In terms of the second trade, sell at 7130 profit 400 dollars and stop 400, this trade actually went 107 dollars out of the money and 277 into the money before the big reversal. This is up to the trader to see if there is a viable strategy and of course any mathematician will affirm there is, its obvious, including trailing stops, break even stops, adding on the back foot and so on. It is the 277 to 107 ratio that is important.

I tried to explain all this on the technical analysis threads but was continually reminded of the refrain, no good deed should go unpunished.

Sorry, this does nothing to explain why you need to have to separate trades to cover what was basically, identical predictions.

If BT is going to go down to 6730, it has to hit any 6800 number because that is how numbers work. So, again I ask, why would I need 2 trades to cover the same general analysis? Why wouldn't I just update my buy point with the new prediction? Is the new prediction less valid? Is it less likely to occur?

Why does each prediction have to be considered as it's own thing when they are made days apart? Especially when they make almost identical predictions, they both were declines after all.

Samson 9th January 2020 12:27 PM

Quote:

Originally Posted by Leftus (Post 12948718)
Sorry, this does nothing to explain why you need to have to separate trades to cover what was basically, identical predictions.

If BT is going to go down to 6730, it has to hit any 6800 number because that is how numbers work. So, again I ask, why would I need 2 trades to cover the same general analysis? Why wouldn't I just update my buy point with the new prediction? Is the new prediction less valid? Is it less likely to occur?

Why does each prediction have to be considered as it's own thing when they are made days apart? Especially when they make almost identical predictions, they both were declines after all.

I really do not see the issue. If we forget bitcoin and think of say buying apple shares.
I might buy 100 shares on monday, with a profit target, and buy another 100 shares next monday with a different profit target.The fact I now have 200 shares for a while is just fine, especially if I sell 100 at a profit one day, and the other at a profit subsequently, which in fact was the case with these two bitcoin shorts, assuming a trailing profit stop on the second.

Leftus 9th January 2020 02:19 PM

Quote:

Originally Posted by Samson (Post 12948780)
I really do not see the issue. If we forget bitcoin and think of say buying apple shares.
I might buy 100 shares on monday, with a profit target, and buy another 100 shares next monday with a different profit target.The fact I now have 200 shares for a while is just fine, especially if I sell 100 at a profit one day, and the other at a profit subsequently, which in fact was the case with these two bitcoin shorts, assuming a trailing profit stop on the second.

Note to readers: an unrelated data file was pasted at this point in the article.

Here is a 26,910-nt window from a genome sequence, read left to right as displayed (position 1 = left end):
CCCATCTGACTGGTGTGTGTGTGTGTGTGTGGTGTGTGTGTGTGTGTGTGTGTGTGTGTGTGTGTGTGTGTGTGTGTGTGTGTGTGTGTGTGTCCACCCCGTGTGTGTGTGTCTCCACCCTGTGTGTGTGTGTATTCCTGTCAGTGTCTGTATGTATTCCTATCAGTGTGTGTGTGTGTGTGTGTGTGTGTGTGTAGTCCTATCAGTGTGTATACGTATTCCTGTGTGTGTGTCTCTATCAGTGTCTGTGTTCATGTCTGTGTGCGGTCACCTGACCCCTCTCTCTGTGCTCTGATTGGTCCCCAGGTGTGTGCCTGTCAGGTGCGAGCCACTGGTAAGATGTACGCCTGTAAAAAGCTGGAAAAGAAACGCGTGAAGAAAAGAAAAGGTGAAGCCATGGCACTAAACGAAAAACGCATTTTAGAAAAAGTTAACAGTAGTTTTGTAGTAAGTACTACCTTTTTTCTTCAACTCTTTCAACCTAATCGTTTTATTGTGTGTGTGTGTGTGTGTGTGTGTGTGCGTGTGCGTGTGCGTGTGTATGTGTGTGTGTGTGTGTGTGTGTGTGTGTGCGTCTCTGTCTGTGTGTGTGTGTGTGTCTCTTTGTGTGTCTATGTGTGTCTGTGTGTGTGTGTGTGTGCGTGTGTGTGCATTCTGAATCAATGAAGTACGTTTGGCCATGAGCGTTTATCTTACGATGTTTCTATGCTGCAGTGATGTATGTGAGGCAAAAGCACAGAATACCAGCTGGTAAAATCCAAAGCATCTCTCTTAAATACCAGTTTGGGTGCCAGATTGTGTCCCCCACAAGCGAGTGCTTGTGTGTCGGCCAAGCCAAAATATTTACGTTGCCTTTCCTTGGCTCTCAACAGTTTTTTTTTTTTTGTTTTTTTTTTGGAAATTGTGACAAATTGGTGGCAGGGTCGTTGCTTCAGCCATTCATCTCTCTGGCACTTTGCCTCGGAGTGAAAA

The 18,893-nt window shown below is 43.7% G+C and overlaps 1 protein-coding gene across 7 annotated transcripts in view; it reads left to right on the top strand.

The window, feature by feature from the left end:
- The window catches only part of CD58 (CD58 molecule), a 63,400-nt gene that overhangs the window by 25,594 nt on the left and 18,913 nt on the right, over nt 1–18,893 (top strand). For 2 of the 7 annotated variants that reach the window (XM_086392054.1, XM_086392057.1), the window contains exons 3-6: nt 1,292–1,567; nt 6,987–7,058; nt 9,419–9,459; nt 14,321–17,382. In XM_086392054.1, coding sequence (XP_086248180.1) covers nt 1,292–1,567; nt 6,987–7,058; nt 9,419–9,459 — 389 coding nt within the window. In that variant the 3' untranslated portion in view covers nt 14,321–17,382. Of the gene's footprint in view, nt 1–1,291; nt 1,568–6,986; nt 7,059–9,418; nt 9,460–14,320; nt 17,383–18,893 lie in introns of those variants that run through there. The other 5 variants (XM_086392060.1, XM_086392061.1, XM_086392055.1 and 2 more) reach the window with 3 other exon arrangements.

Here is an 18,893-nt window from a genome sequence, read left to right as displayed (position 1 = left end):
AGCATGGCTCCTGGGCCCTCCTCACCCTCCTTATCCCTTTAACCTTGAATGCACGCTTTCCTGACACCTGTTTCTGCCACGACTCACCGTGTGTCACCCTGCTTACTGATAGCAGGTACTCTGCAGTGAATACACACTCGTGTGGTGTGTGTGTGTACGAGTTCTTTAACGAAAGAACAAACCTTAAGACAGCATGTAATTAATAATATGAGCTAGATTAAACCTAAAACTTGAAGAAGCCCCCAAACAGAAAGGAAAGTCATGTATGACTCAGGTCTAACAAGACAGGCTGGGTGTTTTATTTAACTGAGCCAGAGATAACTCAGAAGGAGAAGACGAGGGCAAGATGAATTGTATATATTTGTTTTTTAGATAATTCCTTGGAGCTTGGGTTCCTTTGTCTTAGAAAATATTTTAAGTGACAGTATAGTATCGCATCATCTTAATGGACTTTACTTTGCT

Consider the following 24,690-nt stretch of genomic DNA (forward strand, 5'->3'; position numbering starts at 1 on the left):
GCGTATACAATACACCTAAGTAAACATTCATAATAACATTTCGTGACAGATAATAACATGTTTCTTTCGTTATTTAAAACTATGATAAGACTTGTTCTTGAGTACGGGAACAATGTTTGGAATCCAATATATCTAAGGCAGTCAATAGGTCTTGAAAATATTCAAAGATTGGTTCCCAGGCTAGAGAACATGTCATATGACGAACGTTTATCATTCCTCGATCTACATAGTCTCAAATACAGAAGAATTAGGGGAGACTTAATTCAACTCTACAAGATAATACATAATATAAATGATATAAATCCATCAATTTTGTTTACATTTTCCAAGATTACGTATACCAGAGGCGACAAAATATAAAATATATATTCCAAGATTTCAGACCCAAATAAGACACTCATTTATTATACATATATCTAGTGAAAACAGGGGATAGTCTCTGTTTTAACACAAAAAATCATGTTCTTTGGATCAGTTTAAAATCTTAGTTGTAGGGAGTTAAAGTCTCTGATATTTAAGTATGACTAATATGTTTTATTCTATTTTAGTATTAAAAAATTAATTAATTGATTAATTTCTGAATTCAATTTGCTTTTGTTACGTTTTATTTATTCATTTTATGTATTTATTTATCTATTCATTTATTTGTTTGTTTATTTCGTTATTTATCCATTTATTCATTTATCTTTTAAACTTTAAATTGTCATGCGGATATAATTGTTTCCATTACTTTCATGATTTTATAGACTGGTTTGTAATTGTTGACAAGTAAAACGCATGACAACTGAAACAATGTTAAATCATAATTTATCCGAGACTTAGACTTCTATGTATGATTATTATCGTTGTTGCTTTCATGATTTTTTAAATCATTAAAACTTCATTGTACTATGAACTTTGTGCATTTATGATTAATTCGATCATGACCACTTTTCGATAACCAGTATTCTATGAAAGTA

Here is the point. You say that Apple is going to hit 100. The NEXT DAY, you figure it's going to actually hit 120. Why would you throw away that 20 dollar change?

Prediction 2, where it's going to hit 120, will require it to hit 100. Prediction 2 updates, or clarifies prediction 1. There is no way for 2 to be right that doesn't include #1 being correct as well. So why, again, would I piss away that 20 buck change because the SAME ALGORITH predicted both DAYS APART?

psionl0 9th January 2020 09:46 PM

Quote:

Originally Posted by Samson (Post 12939184)
Meanwhile at 7130 this algorithm of disputed predictive power says sell bitcoin with a stop at 7530, target 6730 at least.
Easy money.

FAILED!!!!

Quote:

Originally Posted by Samson (Post 12948701)
. . . . . pyramid scheme like bitcoin.

:crazy:

Samson 9th January 2020 09:57 PM

Quote:

Originally Posted by psionl0 (Post 12949388)
FAILED!!!!


:crazy:

Yes I knew you would be lying in wait.
Dear psion have you heard of Turing machine?
Of course...

psionl0 11th January 2020 04:04 AM

Quote:

Originally Posted by Samson (Post 12949392)
Dear psion have you heard of Turing machine?

Is that anything like the "buzz-word" generator?

Belz... 11th January 2020 04:13 AM

Quote:

Originally Posted by Chanakya (Post 12945630)
It would be cool to have some kind of a global currency that's inflation-proof (snip)

I don't know why so many people are saying that. Inflation, in moderation, is actually a good thing. It stimulates the economy.

psionl0 11th January 2020 08:06 AM

Quote:

Originally Posted by Belz... (Post 12950582)
I don't know why so many people are saying that. Inflation, in moderation, is actually a good thing. It stimulates the economy.

Inflation is a tax on savings and acts as a disincentive to paying down debts (let inflation do that for you).

Although a currency needs to expand to accommodate population/GDP growth, it is better to use demurrage rather than inflation to stimulate spending.

Belz... 11th January 2020 08:21 AM

Quote:

Originally Posted by psionl0 (Post 12950685)
Inflation is a tax on savings

Say what?

psionl0 11th January 2020 09:20 AM

Quote:

Originally Posted by Belz... (Post 12950693)
Say what?

That's the part that confuses you?